Here are a dozen tips to make group cooking fun, successful, less stressful and rewarding:
- Each participant should choose a task for which you seem best suited. Perhaps, someone is strong and likes to stir or is precise and enjoys measuring. It’s nice to ask rather than assign. This is a democratic volunteer endeavor, which our group leader, self-anointed, forgot.
- Insist on everyone washing hands and make it clear up front there is to be no licking of fingers, utensils or bowls. This is just good hygiene. And bring long your own hand sanitizer.
- Have a strategy for how to get the job done. Do it consecutively. First, second, third steps. But have fun and if you digress, so what!
- Be sure you set rules, so everyone feels they are an important part of the baking team.
- Try to pick up new techniques.
- Choose recipes that don’t require too many steps. Keep it simple. Again, it’s supposed to be fun and a bonding experience, not stressful.
- At most, make only two or three recipes and ones that require different methods—one uses the oven, another the microwave, one the stovetop and one that doesn’t require tons of counter space or cooking at all.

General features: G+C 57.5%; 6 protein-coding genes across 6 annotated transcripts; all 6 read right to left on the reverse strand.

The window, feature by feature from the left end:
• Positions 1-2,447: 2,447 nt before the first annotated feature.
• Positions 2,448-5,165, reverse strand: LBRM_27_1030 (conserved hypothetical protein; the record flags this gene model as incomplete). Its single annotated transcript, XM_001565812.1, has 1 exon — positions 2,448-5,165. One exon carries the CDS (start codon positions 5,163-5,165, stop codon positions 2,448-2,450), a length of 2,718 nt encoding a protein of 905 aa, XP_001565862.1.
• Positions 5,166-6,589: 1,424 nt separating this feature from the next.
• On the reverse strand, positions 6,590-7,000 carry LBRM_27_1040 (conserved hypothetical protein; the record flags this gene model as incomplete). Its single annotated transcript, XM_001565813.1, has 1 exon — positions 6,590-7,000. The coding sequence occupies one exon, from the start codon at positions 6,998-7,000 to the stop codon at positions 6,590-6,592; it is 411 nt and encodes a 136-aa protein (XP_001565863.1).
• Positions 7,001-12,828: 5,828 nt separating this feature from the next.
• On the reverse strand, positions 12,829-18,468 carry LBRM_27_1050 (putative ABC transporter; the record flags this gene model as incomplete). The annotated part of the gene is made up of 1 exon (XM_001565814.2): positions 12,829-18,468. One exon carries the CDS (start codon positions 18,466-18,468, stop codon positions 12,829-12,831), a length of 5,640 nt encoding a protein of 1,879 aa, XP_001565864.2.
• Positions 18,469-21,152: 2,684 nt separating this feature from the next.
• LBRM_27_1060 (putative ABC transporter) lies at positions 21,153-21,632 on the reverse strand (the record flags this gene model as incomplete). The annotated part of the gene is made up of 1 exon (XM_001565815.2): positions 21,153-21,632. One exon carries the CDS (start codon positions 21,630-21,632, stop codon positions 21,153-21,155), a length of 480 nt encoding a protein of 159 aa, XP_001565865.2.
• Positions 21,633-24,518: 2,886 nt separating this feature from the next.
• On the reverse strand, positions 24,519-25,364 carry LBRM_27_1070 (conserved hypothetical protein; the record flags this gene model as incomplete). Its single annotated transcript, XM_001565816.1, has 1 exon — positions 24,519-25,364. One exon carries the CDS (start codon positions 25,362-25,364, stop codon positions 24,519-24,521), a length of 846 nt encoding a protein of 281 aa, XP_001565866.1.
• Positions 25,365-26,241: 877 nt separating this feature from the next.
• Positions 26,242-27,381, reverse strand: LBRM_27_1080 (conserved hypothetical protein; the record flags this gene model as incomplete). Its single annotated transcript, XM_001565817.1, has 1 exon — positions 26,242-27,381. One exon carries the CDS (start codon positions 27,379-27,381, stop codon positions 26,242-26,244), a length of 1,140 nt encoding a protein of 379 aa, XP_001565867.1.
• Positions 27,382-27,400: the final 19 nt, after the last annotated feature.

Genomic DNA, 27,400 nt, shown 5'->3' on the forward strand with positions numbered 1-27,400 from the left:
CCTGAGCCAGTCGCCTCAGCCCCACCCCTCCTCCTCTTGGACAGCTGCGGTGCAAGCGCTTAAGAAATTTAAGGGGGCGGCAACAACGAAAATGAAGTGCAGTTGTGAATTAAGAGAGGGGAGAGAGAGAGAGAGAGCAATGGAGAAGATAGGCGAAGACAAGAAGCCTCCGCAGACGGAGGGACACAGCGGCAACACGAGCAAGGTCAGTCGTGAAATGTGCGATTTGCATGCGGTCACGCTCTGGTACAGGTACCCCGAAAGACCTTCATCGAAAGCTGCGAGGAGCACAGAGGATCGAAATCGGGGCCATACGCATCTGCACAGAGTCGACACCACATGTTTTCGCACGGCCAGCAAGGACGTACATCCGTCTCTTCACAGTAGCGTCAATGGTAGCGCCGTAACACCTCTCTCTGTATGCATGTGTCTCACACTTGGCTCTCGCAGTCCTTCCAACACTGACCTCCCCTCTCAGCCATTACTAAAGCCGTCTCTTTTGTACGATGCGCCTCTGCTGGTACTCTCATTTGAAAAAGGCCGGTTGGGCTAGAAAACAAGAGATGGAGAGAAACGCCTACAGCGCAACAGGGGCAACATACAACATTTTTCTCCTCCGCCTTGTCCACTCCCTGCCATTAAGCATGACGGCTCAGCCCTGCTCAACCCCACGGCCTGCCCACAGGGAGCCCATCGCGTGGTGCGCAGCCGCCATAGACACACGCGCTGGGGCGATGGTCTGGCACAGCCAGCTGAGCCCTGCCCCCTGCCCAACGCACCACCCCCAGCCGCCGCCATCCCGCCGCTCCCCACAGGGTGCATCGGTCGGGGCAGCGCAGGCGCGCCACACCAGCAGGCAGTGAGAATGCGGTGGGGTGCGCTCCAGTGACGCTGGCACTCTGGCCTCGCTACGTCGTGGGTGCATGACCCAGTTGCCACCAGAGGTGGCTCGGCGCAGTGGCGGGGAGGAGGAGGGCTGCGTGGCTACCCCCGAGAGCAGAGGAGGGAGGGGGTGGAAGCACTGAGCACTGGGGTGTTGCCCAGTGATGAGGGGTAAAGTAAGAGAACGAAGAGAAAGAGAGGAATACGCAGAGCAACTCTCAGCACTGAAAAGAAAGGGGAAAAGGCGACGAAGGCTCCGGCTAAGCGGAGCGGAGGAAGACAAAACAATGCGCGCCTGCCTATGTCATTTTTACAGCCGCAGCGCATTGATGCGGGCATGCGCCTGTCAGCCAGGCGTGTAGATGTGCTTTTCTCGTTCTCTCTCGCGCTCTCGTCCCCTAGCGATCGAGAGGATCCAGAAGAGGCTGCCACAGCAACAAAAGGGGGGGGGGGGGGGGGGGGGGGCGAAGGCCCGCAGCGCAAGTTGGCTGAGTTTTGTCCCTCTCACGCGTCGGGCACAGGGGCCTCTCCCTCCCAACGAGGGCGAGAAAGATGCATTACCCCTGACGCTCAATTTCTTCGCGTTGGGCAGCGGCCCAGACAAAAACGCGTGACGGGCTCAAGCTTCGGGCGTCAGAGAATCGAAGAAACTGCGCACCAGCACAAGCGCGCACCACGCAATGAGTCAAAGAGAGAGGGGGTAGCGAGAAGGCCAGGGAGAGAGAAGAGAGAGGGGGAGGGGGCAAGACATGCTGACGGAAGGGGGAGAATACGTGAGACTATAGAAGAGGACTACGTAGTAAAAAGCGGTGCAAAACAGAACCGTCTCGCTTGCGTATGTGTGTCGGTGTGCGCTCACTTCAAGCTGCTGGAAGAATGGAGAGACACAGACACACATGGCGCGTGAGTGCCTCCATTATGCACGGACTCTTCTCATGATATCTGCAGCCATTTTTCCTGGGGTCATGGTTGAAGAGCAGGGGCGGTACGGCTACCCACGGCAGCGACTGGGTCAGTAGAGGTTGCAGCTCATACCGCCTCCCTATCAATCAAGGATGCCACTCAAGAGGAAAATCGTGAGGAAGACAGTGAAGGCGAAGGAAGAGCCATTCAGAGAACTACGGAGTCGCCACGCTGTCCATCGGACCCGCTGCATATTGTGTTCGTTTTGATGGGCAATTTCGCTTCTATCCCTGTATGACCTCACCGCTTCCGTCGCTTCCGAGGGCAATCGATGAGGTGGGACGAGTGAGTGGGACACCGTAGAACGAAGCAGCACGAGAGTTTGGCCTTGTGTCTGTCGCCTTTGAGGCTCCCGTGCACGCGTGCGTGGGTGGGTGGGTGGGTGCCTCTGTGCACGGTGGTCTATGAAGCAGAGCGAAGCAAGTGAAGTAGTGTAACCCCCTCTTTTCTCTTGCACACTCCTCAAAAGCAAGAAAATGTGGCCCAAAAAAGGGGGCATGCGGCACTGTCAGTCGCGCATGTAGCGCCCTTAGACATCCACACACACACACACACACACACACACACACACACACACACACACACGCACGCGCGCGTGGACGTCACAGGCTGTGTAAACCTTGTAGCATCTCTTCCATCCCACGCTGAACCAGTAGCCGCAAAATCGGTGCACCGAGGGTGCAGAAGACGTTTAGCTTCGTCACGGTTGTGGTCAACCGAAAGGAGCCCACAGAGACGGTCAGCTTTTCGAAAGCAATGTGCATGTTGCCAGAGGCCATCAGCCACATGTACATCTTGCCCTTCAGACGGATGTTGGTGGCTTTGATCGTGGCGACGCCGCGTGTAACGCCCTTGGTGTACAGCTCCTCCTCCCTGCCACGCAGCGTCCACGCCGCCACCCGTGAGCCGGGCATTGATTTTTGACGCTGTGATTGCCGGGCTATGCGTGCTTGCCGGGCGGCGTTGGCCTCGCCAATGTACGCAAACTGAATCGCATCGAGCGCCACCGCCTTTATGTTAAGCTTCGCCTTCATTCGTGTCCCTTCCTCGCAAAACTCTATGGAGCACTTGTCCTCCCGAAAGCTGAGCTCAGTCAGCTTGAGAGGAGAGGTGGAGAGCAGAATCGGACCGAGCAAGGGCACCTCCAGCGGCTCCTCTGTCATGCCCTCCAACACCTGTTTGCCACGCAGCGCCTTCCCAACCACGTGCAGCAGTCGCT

- If there are more than a couple of cooks, set up stations in advance with mixing bowls, utensils and necessary ingredients for each recipe.
- Print out and place each recipe at each station. Everyone should have their own to read.
- If you’re a neat freak, try to keep it less messy but clean up at the end without being intrusive and obnoxious. You are supposed to get your hands dirty. Bob would use a utensil and either wash it immediately or take a paper towel and place the used utensil on it to keep the counter clean. I thought to myself he must have stock in a fancy brand of paper products.
- Make it convivial. Don’t be so serious; laugh at your mistakes or mishaps; share jokes, cooking tales and favorite recipes. Politics and serious matters can wait for your close circle of friends.
- After baking, sample the results together and make good conversation with a cup of coffee or glass of wine. Have napkins and paper plates and plastic bags available for those who want to take some samples home. You will long remember the camaraderie shared rather than the specifics so loosen up and enjoy.